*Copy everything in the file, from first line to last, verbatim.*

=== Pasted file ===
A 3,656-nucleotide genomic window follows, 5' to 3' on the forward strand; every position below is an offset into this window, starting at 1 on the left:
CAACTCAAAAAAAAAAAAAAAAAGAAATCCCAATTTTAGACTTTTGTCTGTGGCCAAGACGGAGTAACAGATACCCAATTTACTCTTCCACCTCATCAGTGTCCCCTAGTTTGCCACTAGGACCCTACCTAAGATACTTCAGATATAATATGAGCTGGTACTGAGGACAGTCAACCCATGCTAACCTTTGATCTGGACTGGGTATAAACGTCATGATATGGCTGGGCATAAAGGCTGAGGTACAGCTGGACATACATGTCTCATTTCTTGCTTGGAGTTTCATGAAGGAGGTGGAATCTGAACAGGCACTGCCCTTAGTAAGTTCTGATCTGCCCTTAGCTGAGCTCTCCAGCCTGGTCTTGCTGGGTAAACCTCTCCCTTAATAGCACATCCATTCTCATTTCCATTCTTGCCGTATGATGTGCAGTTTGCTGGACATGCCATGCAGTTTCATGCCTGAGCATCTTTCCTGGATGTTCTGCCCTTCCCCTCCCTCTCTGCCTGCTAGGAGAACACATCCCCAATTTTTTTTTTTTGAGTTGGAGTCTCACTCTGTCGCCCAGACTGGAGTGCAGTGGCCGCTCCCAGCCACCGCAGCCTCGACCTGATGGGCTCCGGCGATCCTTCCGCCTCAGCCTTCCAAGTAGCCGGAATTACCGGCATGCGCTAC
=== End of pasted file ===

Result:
A 3,656-nucleotide genomic window follows, 5' to 3' on the forward strand; every position below is an offset into this window, starting at 1 on the left:
CAACTCAAAAAAAAAAAAAAAAAGAAATCCCAATTTTAGACTTTTGTCTGTGGCCAAGACGGAGTAACAGATACCCAATTTACTCTTCCACCTCATCAGTGTCCCCTAGTTTGCCACTAGGACCCTACCTAAGATACTTCAGATATAATATGAGCTGGTACTGAGGACAGTCAACCCATGCTAACCTTTGATCTGGACTGGGTATAAACGTCATGATATGGCTGGGCATAAAGGCTGAGGTACAGCTGGACATACATGTCTCATTTCTTGCTTGGAGTTTCATGAAGGAGGTGGAATCTGAACAGGCACTGCCCTTAGTAAGTTCTGATCTGCCCTTAGCTGAGCTCTCCAGCCTGGTCTTGCTGGGTAAACCTCTCCCTTAATAGCACATCCATTCTCATTTCCATTCTTGCCGTATGATGTGCAGTTTGCTGGACATGCCATGCAGTTTCATGCCTGAGCATCTTTCCTGGATGTTCTGCCCTTCCCCTCCCTCTCTGCCTGCTAGGAGAACACATCCCCAATTTTTTTTTTTTGAGTTGGAGTCTCACTCTGTCGCCCAGACTGGAGTGCAGTGGCCGCTCCCAGCCACCGCAGCCTCGACCTGATGGGCTCCGGCGATCCTTCCGCCTCAGCCTTCCAAGTAGCCGGAATTACCGGCATGCGCTAC